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Crowdsourcing to create new laws

Crowdsourcing to create new laws

Open-source currencies on the rise in Greece | Radical Social Entrepreneurs In the shadow of the Euro Crisis, the people of the Greek city of Volos are taking their monetary future into their own hands. Theodoros Mavridis and other Euro-strapped Greeks have founded a local currency system called TEM, an acronym for ‘Local Alternative Unit’ in Greek. Even though Greece is hemorrhaging Euros, Greeks still have goods and services valuable to each other. But without the actual Euros to pay for things in the local market, everyone is stuck trying to pay with goods in-kind: a week’s piano lessons for 3/4’s of a goat. That’s where TEM comes in. After creating an account, members do business with each other using TEM credits. TEM photo, courtesy of Georgios Makkas, www.gmakkas.com Credits are created according to these guidelines as new members join — no central banking or monetary authority required. The ideas behind alternative systems like TEM aren’t new. These systems, however, have historically come with drawbacks. Despite the difficulties, Mr.

World We Want 2015 Currency Systems (Alternatives) What is Money? Money is an agreement The agreement may be voluntary or coerced, conscious or unconscious, and may fluctuate with time or remain fixed. within a community All kinds of communities--large and small; local, national, international, or virtual; cooperative or competitive--may create such an agreement. to use something as a medium of exchange. The money itself can be issued en masse by a central authority or created ad hoc by two consenting parties in a mutual credit system; it may store value or merely mark transactions; it may be backed or valued with something tangible or merely by the issuing authority; and it may take any shape--coins and bills, some chalk marks on a blackboard, or bits of data inside a computer. Design Characteristics of Representative Currency Systems A growing number of currency and payment systems, each oriented toward different social and material incentives, are available for use today. Social Implications of Currency System Features top of this page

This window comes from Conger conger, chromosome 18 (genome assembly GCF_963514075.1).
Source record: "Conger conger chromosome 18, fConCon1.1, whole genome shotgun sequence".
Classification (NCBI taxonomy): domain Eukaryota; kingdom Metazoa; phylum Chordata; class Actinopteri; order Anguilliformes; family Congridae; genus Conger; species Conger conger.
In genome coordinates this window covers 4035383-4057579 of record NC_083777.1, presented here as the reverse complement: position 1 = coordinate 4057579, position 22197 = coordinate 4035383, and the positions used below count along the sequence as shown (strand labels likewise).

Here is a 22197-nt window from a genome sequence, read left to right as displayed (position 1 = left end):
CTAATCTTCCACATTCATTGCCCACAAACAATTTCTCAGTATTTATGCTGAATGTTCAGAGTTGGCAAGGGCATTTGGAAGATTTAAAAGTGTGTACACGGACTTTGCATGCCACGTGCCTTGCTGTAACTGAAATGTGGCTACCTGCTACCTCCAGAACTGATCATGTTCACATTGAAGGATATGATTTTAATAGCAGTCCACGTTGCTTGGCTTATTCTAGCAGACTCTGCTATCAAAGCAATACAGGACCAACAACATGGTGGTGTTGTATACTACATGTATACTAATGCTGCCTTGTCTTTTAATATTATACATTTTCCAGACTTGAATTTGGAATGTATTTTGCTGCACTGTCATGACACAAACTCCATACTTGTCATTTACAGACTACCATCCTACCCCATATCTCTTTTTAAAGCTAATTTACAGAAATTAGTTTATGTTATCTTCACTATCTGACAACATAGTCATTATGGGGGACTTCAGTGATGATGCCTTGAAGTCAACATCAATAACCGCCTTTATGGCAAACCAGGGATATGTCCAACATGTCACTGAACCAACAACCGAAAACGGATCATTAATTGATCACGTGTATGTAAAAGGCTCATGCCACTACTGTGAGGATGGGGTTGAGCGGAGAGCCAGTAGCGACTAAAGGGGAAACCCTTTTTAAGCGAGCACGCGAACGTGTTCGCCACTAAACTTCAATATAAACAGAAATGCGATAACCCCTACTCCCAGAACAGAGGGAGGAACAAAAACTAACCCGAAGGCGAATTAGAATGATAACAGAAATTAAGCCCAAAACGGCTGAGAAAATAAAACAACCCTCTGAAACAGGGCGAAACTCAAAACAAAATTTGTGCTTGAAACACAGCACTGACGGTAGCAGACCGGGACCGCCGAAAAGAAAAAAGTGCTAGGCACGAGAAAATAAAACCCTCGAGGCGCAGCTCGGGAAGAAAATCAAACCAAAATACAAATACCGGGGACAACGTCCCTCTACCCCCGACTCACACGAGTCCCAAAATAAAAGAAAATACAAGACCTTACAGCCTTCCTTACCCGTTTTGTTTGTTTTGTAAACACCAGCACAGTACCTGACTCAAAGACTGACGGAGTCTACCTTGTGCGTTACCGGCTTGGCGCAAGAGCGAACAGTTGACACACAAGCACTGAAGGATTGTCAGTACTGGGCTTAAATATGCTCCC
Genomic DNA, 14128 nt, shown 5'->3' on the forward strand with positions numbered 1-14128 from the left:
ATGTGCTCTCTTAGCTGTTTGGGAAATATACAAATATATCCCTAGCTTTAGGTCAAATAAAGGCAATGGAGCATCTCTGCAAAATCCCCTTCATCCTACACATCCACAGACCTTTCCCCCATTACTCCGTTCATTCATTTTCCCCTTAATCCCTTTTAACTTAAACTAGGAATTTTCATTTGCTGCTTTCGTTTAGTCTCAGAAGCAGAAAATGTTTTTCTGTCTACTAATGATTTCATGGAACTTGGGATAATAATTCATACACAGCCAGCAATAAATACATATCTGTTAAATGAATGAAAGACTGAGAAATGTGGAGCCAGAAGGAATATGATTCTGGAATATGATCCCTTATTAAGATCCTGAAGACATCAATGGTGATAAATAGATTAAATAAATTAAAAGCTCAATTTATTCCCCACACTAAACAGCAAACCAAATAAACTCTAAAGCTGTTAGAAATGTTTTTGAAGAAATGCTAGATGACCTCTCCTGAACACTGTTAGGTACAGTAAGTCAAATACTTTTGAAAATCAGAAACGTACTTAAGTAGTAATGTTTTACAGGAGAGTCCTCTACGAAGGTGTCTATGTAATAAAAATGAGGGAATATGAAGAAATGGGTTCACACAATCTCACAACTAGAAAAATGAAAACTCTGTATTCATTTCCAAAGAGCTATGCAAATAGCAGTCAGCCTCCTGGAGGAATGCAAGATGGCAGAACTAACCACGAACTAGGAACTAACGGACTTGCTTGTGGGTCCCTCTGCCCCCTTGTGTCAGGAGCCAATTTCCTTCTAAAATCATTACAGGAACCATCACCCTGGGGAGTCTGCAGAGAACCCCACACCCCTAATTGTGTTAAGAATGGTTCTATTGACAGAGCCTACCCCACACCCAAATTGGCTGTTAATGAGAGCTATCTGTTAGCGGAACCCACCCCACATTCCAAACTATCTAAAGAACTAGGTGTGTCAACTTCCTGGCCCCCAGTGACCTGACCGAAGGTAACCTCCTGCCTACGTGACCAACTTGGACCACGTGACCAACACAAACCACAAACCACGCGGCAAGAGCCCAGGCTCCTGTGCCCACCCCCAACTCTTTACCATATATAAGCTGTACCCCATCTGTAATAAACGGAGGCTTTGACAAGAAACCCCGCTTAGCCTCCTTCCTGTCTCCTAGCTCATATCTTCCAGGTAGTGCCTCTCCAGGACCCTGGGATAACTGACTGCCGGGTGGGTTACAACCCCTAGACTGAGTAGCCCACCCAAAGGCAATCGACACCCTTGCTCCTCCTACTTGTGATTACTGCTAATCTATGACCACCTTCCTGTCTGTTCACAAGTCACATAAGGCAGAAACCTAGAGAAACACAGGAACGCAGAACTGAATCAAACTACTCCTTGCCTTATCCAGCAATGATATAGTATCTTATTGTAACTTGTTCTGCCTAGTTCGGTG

Ben Leo: It's Time to Ask the World's Poor What They Really Want The U.N.-led process for determining the next round of global development goals is officially underway. Politicians, technocrats, and bureaucrats have been effectively deputized to determine what should build upon and replace the existing Millennium Development Goals (MDGs), which have a rapidly approaching deadline in 2015. Simply put, these high-stakes discussions will set the development agenda for a generation and will likely influence how hundreds of billions of dollars are spent by both developing country and donor governments. But something is missing: the views of the world's poorest citizens. Six months ago, I proposed a radical, yet simple, idea. We should proactively be asking about their concerns, priorities and aspirations. That is why groups like ONE are pushing for a What the World Wants Poll, a standardized set of questions that would be answered globally, covering both developing and developed countries. So, what does the existing data tell us?